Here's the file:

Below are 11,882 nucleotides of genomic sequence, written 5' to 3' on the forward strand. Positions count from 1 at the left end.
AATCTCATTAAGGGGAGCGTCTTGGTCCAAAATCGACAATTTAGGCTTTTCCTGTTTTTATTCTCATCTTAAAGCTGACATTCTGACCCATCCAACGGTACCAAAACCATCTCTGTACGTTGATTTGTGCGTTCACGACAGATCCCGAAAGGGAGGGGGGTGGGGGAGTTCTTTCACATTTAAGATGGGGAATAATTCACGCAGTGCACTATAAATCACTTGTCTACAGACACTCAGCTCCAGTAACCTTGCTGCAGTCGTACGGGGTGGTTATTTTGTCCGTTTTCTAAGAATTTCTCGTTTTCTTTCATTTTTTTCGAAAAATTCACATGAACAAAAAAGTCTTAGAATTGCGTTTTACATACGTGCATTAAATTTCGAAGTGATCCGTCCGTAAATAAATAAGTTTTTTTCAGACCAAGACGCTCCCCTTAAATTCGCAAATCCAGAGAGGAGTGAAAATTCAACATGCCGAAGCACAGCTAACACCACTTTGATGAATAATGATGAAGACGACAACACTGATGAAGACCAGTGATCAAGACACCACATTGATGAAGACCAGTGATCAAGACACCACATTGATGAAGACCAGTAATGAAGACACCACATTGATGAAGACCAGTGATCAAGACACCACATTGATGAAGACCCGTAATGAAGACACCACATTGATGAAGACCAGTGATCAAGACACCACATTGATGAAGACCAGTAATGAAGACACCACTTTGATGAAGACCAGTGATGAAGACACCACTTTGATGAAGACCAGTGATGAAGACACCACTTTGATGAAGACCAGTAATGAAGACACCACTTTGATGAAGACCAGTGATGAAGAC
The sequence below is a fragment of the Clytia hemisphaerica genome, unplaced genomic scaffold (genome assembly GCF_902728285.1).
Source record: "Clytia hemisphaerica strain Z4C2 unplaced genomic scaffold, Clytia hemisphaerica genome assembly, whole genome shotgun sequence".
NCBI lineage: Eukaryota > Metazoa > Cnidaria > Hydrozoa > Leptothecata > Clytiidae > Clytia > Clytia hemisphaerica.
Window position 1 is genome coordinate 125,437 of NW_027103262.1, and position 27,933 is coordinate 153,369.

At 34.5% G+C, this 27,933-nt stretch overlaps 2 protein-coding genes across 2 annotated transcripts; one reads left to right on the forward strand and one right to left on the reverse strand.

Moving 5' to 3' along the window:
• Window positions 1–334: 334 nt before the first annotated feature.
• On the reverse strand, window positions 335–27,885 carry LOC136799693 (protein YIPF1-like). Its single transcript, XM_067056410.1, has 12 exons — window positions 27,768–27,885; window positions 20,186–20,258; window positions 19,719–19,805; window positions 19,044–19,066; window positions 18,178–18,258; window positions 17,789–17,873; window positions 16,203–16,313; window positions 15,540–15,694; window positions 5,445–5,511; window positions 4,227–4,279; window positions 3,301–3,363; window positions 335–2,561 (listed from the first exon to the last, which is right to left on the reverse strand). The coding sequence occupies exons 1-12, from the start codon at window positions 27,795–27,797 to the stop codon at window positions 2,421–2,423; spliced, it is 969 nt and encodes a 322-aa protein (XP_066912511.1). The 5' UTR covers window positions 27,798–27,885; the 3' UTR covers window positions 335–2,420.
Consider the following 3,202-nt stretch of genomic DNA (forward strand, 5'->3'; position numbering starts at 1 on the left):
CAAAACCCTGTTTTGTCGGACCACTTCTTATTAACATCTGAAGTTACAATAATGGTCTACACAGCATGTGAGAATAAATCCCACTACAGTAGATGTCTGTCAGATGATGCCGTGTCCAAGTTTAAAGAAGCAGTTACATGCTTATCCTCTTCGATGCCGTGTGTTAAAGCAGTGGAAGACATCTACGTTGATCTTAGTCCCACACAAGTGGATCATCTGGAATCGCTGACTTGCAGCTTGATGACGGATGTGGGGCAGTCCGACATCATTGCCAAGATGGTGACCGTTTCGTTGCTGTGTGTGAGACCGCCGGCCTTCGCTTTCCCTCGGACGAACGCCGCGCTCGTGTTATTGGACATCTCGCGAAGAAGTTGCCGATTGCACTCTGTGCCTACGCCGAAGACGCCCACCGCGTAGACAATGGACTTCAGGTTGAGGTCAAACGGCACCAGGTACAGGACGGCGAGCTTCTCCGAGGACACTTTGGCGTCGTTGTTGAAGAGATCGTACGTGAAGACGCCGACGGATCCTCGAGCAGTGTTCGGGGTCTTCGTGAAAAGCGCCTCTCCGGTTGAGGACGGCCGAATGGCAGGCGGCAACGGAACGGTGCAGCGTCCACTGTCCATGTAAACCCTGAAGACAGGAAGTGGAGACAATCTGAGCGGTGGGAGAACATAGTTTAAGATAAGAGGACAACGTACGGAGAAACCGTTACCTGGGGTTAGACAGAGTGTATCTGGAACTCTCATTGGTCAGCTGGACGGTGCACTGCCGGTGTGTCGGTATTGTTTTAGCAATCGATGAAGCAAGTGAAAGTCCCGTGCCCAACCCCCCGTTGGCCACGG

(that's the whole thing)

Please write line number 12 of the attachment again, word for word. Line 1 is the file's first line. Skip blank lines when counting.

CAAAACCCTGTTTTGTCGGACCACTTCTTATTAACATCTGAAGTTACAATAATGGTCTACACAGCATGTGAGAATAAATCCCACTACAGTAGATGTCTGTCAGATGATGCCGTGTCCAAGTTTAAAGAAGCAGTTACATGCTTATCCTCTTCGATGCCGTGTGTTAAAGCAGTGGAAGACATCTACGTTGATCTTAGTCCCACACAAGTGGATCATCTGGAATCGCTGACTTGCAGCTTGATGACGGATGTGGGGCAGTCCGACATCATTGCCAAGATGGTGACCGTTTCGTTGCTGTGTGTGAGACCGCCGGCCTTCGCTTTCCCTCGGACGAACGCCGCGCTCGTGTTATTGGACATCTCGCGAAGAAGTTGCCGATTGCACTCTGTGCCTACGCCGAAGACGCCCACCGCGTAGACAATGGACTTCAGGTTGAGGTCAAACGGCACCAGGTACAGGACGGCGAGCTTCTCCGAGGACACTTTGGCGTCGTTGTTGAAGAGATCGTACGTGAAGACGCCGACGGATCCTCGAGCAGTGTTCGGGGTCTTCGTGAAAAGCGCCTCTCCGGTTGAGGACGGCCGAATGGCAGGCGGCAACGGAACGGTGCAGCGTCCACTGTCCATGTAAACCCTGAAGACAGGAAGTGGAGACAATCTGAGCGGTGGGAGAACATAGTTTAAGATAAGAGGACAACGTACGGAGAAACCGTTACCTGGGGTTAGACAGAGTGTATCTGGAACTCTCATTGGTCAGCTGGACGGTGCACTGCCGGTGTGTCGGTATTGTTTTAGCAATCGATGAAGCAAGTGAAAGTCCCGTGCCCAACCCCCCGTTGGCCACGG